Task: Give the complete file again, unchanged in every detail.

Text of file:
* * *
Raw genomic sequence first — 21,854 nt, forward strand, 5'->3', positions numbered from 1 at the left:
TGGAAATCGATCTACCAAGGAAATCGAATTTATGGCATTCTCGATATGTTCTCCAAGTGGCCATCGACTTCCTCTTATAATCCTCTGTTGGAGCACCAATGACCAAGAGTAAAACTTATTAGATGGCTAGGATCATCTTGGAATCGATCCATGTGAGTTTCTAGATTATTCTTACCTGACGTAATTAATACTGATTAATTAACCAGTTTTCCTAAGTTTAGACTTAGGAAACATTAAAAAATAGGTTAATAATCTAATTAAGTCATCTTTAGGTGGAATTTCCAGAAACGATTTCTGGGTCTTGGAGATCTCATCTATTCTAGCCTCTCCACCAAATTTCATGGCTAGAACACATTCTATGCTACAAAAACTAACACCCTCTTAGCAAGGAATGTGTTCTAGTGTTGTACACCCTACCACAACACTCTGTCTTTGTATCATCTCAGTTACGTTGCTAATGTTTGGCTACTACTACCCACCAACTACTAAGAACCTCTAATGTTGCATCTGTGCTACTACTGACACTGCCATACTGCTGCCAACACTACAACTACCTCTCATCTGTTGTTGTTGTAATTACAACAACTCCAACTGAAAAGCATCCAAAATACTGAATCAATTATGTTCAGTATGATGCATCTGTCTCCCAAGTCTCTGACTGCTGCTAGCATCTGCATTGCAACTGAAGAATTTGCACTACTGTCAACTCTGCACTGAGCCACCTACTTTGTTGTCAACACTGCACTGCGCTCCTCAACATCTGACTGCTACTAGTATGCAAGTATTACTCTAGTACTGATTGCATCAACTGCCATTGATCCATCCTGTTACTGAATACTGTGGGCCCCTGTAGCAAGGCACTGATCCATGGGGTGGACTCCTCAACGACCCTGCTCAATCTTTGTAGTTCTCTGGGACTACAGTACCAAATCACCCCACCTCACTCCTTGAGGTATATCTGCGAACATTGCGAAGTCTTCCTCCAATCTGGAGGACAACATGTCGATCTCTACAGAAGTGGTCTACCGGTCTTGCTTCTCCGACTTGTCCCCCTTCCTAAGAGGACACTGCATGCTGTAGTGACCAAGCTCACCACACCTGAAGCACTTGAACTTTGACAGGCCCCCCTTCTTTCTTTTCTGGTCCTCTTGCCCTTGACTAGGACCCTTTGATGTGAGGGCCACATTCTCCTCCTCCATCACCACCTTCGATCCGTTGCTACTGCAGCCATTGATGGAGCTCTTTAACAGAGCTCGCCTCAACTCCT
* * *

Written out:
Raw genomic sequence first — 21,854 nt, forward strand, 5'->3', positions numbered from 1 at the left:
TGGAAATCGATCTACCAAGGAAATCGAATTTATGGCATTCTCGATATGTTCTCCAAGTGGCCATCGACTTCCTCTTATAATCCTCTGTTGGAGCACCAATGACCAAGAGTAAAACTTATTAGATGGCTAGGATCATCTTGGAATCGATCCATGTGAGTTTCTAGATTATTCTTACCTGACGTAATTAATACTGATTAATTAACCAGTTTTCCTAAGTTTAGACTTAGGAAACATTAAAAAATAGGTTAATAATCTAATTAAGTCATCTTTAGGTGGAATTTCCAGAAACGATTTCTGGGTCTTGGAGATCTCATCTATTCTAGCCTCTCCACCAAATTTCATGGCTAGAACACATTCTATGCTACAAAAACTAACACCCTCTTAGCAAGGAATGTGTTCTAGTGTTGTACACCCTACCACAACACTCTGTCTTTGTATCATCTCAGTTACGTTGCTAATGTTTGGCTACTACTACCCACCAACTACTAAGAACCTCTAATGTTGCATCTGTGCTACTACTGACACTGCCATACTGCTGCCAACACTACAACTACCTCTCATCTGTTGTTGTTGTAATTACAACAACTCCAACTGAAAAGCATCCAAAATACTGAATCAATTATGTTCAGTATGATGCATCTGTCTCCCAAGTCTCTGACTGCTGCTAGCATCTGCATTGCAACTGAAGAATTTGCACTACTGTCAACTCTGCACTGAGCCACCTACTTTGTTGTCAACACTGCACTGCGCTCCTCAACATCTGACTGCTACTAGTATGCAAGTATTACTCTAGTACTGATTGCATCAACTGCCATTGATCCATCCTGTTACTGAATACTGTGGGCCCCTGTAGCAAGGCACTGATCCATGGGGTGGACTCCTCAACGACCCTGCTCAATCTTTGTAGTTCTCTGGGACTACAGTACCAAATCACCCCACCTCACTCCTTGAGGTATATCTGCGAACATTGCGAAGTCTTCCTCCAATCTGGAGGACAACATGTCGATCTCTACAGAAGTGGTCTACCGGTCTTGCTTCTCCGACTTGTCCCCCTTCCTAAGAGGACACTGCATGCTGTAGTGACCAAGCTCACCACACCTGAAGCACTTGAACTTTGACAGGCCCCCCTTCTTTCTTTTCTGGTCCTCTTGCCCTTGACTAGGACCCTTTGATGTGAGGGCCACATTCTCCTCCTCCATCACCACCTTCGATCCGTTGCTACTGCAGCCATTGATGGAGCTCTTTAACAGAGCTCGCCTCAACTCCT